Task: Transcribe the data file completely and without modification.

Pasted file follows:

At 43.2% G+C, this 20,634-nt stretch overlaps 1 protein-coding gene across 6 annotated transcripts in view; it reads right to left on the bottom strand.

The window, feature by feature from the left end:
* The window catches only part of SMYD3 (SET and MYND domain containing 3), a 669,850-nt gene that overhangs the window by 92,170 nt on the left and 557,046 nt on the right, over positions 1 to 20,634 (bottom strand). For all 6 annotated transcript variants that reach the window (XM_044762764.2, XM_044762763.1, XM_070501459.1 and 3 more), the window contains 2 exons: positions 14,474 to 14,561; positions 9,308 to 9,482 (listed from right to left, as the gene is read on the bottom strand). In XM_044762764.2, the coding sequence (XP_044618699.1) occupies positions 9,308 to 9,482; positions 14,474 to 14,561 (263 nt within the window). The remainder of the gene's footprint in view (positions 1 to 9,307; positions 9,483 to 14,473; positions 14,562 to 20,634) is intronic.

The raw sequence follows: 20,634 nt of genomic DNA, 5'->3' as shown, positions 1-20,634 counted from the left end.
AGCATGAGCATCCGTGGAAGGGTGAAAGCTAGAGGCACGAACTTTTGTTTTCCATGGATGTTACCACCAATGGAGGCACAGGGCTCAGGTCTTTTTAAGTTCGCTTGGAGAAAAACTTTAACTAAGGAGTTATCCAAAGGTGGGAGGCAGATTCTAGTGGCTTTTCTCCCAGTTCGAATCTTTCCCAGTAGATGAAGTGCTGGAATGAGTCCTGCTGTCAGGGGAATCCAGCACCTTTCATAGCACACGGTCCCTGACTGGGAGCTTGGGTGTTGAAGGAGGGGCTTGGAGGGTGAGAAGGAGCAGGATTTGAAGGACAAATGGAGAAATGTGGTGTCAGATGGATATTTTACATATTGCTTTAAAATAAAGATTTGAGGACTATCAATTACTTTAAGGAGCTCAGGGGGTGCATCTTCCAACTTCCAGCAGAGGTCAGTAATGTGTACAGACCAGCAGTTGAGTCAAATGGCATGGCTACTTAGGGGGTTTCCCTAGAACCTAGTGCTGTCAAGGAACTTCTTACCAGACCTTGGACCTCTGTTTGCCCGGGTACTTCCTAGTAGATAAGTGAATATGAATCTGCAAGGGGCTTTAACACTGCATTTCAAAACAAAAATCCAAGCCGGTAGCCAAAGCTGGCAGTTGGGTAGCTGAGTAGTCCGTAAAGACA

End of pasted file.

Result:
At 43.2% G+C, this 20,634-nt stretch overlaps 1 protein-coding gene across 6 annotated transcripts in view; it reads right to left on the bottom strand.

The window, feature by feature from the left end:
* The window catches only part of SMYD3 (SET and MYND domain containing 3), a 669,850-nt gene that overhangs the window by 92,170 nt on the left and 557,046 nt on the right, over positions 1 to 20,634 (bottom strand). For all 6 annotated transcript variants that reach the window (XM_044762764.2, XM_044762763.1, XM_070501459.1 and 3 more), the window contains 2 exons: positions 14,474 to 14,561; positions 9,308 to 9,482 (listed from right to left, as the gene is read on the bottom strand). In XM_044762764.2, the coding sequence (XP_044618699.1) occupies positions 9,308 to 9,482; positions 14,474 to 14,561 (263 nt within the window). The remainder of the gene's footprint in view (positions 1 to 9,307; positions 9,483 to 14,473; positions 14,562 to 20,634) is intronic.

The raw sequence follows: 20,634 nt of genomic DNA, 5'->3' as shown, positions 1-20,634 counted from the left end.
AGCATGAGCATCCGTGGAAGGGTGAAAGCTAGAGGCACGAACTTTTGTTTTCCATGGATGTTACCACCAATGGAGGCACAGGGCTCAGGTCTTTTTAAGTTCGCTTGGAGAAAAACTTTAACTAAGGAGTTATCCAAAGGTGGGAGGCAGATTCTAGTGGCTTTTCTCCCAGTTCGAATCTTTCCCAGTAGATGAAGTGCTGGAATGAGTCCTGCTGTCAGGGGAATCCAGCACCTTTCATAGCACACGGTCCCTGACTGGGAGCTTGGGTGTTGAAGGAGGGGCTTGGAGGGTGAGAAGGAGCAGGATTTGAAGGACAAATGGAGAAATGTGGTGTCAGATGGATATTTTACATATTGCTTTAAAATAAAGATTTGAGGACTATCAATTACTTTAAGGAGCTCAGGGGGTGCATCTTCCAACTTCCAGCAGAGGTCAGTAATGTGTACAGACCAGCAGTTGAGTCAAATGGCATGGCTACTTAGGGGGTTTCCCTAGAACCTAGTGCTGTCAAGGAACTTCTTACCAGACCTTGGACCTCTGTTTGCCCGGGTACTTCCTAGTAGATAAGTGAATATGAATCTGCAAGGGGCTTTAACACTGCATTTCAAAACAAAAATCCAAGCCGGTAGCCAAAGCTGGCAGTTGGGTAGCTGAGTAGTCCGTAAAGACA